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#122 - What We Must Do -- Part 15: Crooks Lose Contract To Haul Waste For City Of Chicago, 27-Mar-1989

The nation's largest waste hauler, Waste Management, Inc. (WMI), has
lost its contract to collect trash for the City of Chicago because a
local ordinance prohibits that city from doing business with companies
whose officials have been convicted of bribery or bid rigging.
Executives of a subsidiary of WMI, Ohio Waste Systems, pleaded guilty
to bid rigging in federal court in Toledo and were convicted in late
1987; as a result, the City of Chicago notified WMI in early 1989 that
Chicago's trash contracts would be given to other firms for three
years. At the end of the three years, WMI can try to regain Chicago's
trash hauling business again. The Chicago ordinance does not affect
contracts that WMI has with private companies, only those with the
city.

State legislatures have even more power than local governments to pass
this kind of law. In Florida, the 1988 legislature considered a bill
that would have prevented a company from winning state, county or
municipal contracts with public agencies if company officials were
convicted of, or pleaded "no contest" to, crimes such as bid rigging,
bribery, fraud, price fixing, or racketeering. (Pleading no contest, or
nolo contendere, is a way of saying to the judge, "I am not admitting
guilt, but I am not going to fight the charges against me.") The
Florida bill died in committee; it was modeled on a similar law that
Florida has on its books already, preventing state or local contracts
with road builders convicted of crimes.

Ralph Nader has long urged Congress to pass a federal law changing the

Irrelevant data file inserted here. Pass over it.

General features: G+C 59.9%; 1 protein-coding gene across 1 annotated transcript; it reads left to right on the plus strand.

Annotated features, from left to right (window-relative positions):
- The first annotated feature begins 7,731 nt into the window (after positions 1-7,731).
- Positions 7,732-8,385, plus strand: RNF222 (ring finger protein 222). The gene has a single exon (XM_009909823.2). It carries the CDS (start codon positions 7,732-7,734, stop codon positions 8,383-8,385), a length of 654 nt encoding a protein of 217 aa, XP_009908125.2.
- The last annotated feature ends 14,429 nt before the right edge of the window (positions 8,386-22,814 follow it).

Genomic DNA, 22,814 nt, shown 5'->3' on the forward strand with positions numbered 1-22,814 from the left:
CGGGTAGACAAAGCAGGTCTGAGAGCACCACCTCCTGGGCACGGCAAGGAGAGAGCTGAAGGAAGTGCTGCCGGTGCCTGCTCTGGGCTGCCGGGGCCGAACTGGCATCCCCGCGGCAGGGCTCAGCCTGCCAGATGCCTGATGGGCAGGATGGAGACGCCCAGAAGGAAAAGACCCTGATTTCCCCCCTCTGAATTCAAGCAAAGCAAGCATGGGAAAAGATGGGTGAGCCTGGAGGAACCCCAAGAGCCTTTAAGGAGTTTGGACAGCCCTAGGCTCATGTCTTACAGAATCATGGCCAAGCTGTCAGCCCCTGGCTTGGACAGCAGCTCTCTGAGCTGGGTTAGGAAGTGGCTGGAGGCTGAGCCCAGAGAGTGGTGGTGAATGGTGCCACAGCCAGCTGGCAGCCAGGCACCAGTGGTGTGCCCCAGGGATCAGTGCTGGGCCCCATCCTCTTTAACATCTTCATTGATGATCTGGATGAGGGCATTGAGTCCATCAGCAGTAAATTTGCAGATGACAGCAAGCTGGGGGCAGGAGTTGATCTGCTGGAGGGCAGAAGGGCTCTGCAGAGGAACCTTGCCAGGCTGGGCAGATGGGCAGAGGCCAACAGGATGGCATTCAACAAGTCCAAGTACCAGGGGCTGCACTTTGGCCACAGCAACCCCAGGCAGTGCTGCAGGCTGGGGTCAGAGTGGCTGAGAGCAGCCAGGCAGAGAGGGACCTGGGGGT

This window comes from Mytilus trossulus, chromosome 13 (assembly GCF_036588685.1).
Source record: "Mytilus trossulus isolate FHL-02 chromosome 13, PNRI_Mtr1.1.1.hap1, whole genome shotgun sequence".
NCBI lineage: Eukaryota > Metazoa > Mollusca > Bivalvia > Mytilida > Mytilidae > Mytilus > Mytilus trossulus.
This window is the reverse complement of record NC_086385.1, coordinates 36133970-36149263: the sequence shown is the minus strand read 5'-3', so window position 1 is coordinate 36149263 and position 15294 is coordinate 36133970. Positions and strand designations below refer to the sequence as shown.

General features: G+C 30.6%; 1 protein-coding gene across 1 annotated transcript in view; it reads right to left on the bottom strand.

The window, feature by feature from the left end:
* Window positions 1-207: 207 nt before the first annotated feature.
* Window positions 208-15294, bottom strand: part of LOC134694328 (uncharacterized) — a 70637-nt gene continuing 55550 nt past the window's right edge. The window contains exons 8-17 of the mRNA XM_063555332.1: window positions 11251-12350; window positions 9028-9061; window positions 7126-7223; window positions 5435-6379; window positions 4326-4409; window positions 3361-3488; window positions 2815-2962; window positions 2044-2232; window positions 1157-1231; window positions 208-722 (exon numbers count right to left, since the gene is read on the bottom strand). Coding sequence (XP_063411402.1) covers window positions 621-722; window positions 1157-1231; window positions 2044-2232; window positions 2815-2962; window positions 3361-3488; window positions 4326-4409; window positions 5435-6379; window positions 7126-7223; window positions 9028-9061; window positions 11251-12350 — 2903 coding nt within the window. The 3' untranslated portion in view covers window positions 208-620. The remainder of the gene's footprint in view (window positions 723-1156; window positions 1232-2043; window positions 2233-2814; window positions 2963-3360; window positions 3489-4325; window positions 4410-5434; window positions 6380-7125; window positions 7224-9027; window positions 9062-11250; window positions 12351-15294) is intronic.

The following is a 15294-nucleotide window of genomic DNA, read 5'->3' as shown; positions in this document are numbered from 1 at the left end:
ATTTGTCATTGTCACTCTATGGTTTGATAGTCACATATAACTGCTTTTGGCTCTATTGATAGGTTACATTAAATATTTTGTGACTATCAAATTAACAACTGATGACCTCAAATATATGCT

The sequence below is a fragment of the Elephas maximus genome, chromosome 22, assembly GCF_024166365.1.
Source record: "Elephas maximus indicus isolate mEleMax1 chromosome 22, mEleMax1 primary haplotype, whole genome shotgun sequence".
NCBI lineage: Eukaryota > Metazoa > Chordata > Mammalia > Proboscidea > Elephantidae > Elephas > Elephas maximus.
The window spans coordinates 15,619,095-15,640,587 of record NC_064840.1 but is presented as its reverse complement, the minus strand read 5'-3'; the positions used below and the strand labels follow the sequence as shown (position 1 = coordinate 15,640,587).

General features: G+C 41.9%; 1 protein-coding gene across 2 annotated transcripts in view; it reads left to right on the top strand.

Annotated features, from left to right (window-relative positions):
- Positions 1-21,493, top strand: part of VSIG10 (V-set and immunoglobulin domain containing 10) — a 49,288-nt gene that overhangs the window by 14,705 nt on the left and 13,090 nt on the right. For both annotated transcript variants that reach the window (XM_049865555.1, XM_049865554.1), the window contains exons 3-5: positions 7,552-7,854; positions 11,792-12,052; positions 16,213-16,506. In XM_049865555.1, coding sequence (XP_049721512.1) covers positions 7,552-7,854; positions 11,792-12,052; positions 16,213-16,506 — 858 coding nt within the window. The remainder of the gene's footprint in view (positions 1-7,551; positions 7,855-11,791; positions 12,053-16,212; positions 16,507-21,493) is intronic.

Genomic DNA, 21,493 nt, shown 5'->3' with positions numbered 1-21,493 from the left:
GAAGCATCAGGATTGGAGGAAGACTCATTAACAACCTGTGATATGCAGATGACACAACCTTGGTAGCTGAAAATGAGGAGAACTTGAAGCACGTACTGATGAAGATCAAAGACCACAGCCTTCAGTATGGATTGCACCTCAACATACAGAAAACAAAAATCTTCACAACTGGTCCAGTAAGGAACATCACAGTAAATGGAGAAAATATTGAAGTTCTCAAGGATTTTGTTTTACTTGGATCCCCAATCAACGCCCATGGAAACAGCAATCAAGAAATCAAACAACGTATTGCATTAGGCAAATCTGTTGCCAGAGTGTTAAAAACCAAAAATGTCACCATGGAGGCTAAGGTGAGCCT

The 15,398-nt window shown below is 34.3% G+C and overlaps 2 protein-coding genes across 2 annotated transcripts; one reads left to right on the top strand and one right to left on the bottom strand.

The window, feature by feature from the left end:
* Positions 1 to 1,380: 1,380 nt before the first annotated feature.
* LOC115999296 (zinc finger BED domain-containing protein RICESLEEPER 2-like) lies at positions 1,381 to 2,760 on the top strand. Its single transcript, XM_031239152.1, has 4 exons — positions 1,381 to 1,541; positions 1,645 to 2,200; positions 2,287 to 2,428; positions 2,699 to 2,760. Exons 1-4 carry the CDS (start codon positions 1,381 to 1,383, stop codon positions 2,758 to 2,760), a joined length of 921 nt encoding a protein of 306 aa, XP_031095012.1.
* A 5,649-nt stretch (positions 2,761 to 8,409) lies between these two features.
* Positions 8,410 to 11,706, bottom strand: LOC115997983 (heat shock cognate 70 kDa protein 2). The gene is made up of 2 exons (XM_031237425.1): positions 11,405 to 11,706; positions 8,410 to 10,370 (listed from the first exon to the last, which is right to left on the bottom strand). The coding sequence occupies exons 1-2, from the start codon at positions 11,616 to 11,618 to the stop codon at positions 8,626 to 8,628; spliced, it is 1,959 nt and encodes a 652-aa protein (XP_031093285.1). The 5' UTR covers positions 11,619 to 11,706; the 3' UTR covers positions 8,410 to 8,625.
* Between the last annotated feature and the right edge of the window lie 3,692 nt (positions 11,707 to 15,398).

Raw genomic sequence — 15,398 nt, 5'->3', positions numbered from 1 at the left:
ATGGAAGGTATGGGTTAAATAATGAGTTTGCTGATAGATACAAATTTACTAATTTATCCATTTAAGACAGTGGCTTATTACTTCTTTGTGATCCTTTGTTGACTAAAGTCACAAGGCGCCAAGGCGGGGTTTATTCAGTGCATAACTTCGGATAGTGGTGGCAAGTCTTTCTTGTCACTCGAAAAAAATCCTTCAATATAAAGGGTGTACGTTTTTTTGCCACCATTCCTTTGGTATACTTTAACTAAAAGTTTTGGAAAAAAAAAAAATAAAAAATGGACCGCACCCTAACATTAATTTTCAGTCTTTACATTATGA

way all corporations gain a license to do business in America. Although
many people don't know it, doing business is not a right, it is a
privilege. Today, corporations gain the privilege of doing business by
becoming "chartered" in one of the 50 states. Once chartered, a company
can do business in all other states as well.

In principal, a company that breaks the law could lose its charter and
be driven out of business entirely. Unfortunately, states almost never
revoke a corporate charter because states compete with each other to
gain corporate charters. Why? Corporations pay taxes to the state that
charters them. The states compete with each other to gain the most
corporate charters, and thus the most tax. For this reason, states
typically take a "hands off" approach to corporate control. (The state
with the least controls and the lowest taxes tends to get the most
corporations seeking a charter--which is why the large majority of
Americans firms are chartered in Delaware today.)

Ralph Nader favors FEDERAL chartering of corporations. Under such a
plan, there would be only one place to get a corporate charter--from
Uncle Sam--and if corporations didn't play by the rules, they could
lose the privilege of doing business in America. Congress has never
been very enthusiastic about the Nader plan.

But even without state or federal action, grass roots citizens can pass
local laws preventing crooks from getting lucrative local contracts.
Losing a contract hurts Waste Management--or any other large firm--far
beyond the dollar loss. It damages their credibility, and reduces their
momentum. Such laws are an easy way for us to curb the excesses of our
adversaries.

--Peter Montague

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951 NEW FEDERAL REPORTS DESCRIBE HAZARDS AT EVERY SUPERFUND SITE

Anyone concerned about a Superfund site will want to know about a
series of reports completed recently by the Agency for Toxic Substances
and Disease Registry (ATSDR). The ATSDR has issued 951 "health
assessments"--one each for every site on the federal Superfund list.